4.1.1 Body weight of Wistar rat pups from dams exposed lead acetate ……………………………. 85
4.1.2 Brain weight of Wistar rat pups from dams exposed to lead acetate ………………………… 86
4.1.3 Brain somatic index of Wistar rat pups from dams exposed to lead acetate ……………… 86
4.2 Lead Concentration in brain tissues of pups from dams exposed to lead acetate ….. 87
4.3 Oxidative Stress Biomarkers ……………………………………………………………………………… 90
4.3.1 Mean superoxide dismutase levels in Wistar rat pups from dams exposed to lead acetate postnatally ……………………………………………………………………………………………………………….. 90
4.3.2 Mean reduced glutathione levels in Wistar rat pups from dams exposed to lead acetate postnatally ……………………………………………………………………………………………………………….. 90
4.3.3 Mean malondialdehyde levels of Wistar rat pups from lead acetate exposed dams ……. 90
4.4 Histological Studies ……………………………………………………………………………………………. 94
4.4.1 Haematoxylin and eosin (H and E) stain ……………………………………………………………… 94
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4.4.2 Cresyl violet staining ………………………………………………………………………………………… 98
4.4.3 Tomato lectin stain for microglia ………………………………………………………………………. 102
4.5 Volume of Hippocampus and Number of Activated Microglia Cells ………………….. 106
4.5.1 Volume of hippocampus ………………………………………………………………………………….. 106
4.5.2 Number of Activated Microglia Cells ……………………………………………………………….. 106
CHAPTER FIVE
5.0 DISCUSSION ………………………………………………………………………………………………….. 109
5.1 Body Weight Assessment………………………………………………………………………………….. 109
5.2 Brain Weight and Brain Somatic Index ……………………………………………………………. 110
5.3 Lead Concentration …………………………………………………………………………………………. 112
5.4 Oxidative Stress Markers …………………………………………………………………………………. 113
5.5 Histological Studies ………………………………………………………………………………………….. 115
CHAPTER SIX
6.0 SUMMARY, CONCLUSION AND RECOMMENDATIONS …………………………… 122
6.1 Summary …………………………………………………………………………………………………………. 122
6.2 Conclusion ………………………………………………………………………………………………………. 123
6.3 Contribution to Knowledge ………………………………………………………………………………. 124
6.4 Recommendations ……………………………………………………………………………………………. 125
REFERENCES ……………………………………………………………………………………………………… 126
APPENDICES ………………………………………………………………………………………………………. 150
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CHAPTER ONE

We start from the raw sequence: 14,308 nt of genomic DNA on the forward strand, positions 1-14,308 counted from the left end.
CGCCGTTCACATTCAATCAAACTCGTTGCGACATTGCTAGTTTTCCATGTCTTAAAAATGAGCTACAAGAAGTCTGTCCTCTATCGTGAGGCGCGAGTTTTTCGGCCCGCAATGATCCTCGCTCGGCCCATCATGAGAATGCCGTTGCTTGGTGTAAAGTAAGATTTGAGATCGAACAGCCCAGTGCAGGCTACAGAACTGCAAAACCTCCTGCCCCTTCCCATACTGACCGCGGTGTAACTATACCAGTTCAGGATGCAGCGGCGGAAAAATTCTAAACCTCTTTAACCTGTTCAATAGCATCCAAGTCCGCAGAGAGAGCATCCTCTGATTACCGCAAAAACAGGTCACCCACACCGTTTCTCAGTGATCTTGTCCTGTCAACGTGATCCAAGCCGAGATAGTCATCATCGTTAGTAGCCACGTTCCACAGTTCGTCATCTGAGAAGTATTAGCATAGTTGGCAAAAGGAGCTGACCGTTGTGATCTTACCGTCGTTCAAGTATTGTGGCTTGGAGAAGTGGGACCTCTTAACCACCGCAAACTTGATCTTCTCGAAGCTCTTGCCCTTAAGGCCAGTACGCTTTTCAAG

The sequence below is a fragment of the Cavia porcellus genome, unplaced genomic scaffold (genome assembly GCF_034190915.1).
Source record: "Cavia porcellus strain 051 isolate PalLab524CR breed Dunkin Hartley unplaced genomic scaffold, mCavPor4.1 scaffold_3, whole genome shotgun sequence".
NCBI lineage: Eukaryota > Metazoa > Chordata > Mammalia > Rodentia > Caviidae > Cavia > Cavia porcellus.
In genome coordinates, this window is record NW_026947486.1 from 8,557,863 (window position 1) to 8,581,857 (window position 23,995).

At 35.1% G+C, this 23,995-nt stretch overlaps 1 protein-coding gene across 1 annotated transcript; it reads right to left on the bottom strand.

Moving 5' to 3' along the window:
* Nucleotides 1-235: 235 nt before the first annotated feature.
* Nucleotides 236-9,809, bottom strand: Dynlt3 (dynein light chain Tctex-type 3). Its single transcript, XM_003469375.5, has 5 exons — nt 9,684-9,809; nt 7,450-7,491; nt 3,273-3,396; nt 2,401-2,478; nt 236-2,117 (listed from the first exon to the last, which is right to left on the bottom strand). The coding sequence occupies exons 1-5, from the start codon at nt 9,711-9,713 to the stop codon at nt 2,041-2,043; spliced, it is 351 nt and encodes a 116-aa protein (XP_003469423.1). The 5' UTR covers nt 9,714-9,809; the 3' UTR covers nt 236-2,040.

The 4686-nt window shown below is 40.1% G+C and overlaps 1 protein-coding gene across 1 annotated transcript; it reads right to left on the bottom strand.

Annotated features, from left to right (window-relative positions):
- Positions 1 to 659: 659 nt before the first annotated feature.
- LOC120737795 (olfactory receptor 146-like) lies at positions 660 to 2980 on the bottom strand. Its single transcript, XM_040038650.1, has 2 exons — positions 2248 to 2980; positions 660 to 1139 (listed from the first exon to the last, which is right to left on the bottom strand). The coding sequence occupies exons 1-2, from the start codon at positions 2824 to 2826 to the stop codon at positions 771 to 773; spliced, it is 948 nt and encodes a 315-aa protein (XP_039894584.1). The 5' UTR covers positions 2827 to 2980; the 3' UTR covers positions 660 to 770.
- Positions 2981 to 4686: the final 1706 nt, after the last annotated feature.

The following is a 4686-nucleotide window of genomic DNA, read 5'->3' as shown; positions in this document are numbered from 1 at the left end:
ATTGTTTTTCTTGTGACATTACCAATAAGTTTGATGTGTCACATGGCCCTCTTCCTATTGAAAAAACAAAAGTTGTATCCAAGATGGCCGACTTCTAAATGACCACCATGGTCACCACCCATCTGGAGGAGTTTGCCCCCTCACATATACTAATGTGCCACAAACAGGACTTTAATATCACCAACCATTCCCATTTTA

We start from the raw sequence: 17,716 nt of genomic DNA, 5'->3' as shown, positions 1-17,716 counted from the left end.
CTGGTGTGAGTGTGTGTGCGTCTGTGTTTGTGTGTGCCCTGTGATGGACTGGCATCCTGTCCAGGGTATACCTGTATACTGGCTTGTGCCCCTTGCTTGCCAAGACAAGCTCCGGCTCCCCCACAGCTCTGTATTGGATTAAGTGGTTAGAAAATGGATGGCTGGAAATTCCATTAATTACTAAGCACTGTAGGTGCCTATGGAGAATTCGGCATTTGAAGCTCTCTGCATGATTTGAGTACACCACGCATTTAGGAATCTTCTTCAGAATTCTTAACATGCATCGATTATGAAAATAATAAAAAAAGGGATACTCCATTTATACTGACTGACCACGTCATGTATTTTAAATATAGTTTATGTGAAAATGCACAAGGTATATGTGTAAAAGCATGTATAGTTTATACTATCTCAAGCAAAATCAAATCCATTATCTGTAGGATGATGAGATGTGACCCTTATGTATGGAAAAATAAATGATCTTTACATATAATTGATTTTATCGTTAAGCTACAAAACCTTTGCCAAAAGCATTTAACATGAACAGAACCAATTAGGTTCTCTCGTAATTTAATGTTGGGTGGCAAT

1.0 INTRODUCTION
1.1 Background of Study
Human child development is regulated by the interactions of both endogenous and exogenous factors. One of the exogenous factors affecting early development of neurobehavior in children is the exposure to heavy metals (Wieslawet al., 2008). Human and animal populations are in constant interaction with their environment and as such are exposed to a range of chemicals and heavy metals such as lead, mercury, cadmium. Interestingly, these interactions with the environment occur through food, air and water (Burger et al., 2011). Heavy metal poisoning has become an increasingly major health problem by nature of their environmental persistence, especially since the industrial revolution(Abbaset al., 2002). Almost all organ systems are involved in heavy metal toxicity; however, the most susceptible systems include the nervous, renal, haematopoietic, and cardiovascular system (McDowell, 2003). Lead (Pb) as one of the highly toxic heavy metals has been detected in every facet of environmental and biological systems (Payne, 2008; Bilandzˇic et al., 2009; Clark et al., 2009), particularly in industrialized cities. Lead is one of the oldest harmful agents known to mankind and has been reported to be toxic in both human and experimental animals (Goswami and Bhattacharya, 2000;Ahmad et al., 2003; Loumbourdis et al., 2003; Reza et al., 2008) since historic times of the Greeks, Romans, Arabs and even the Egyptians. Lead exists in three forms: metallic lead, inorganic lead and organic lead (Ahamed and Siddiqui, 2007).
Human activities such as mining, manufacturing and burning fossil fuels can result in lead exposure. Lead is used in production of car batteries, hair dye, farm equipment, gasoline,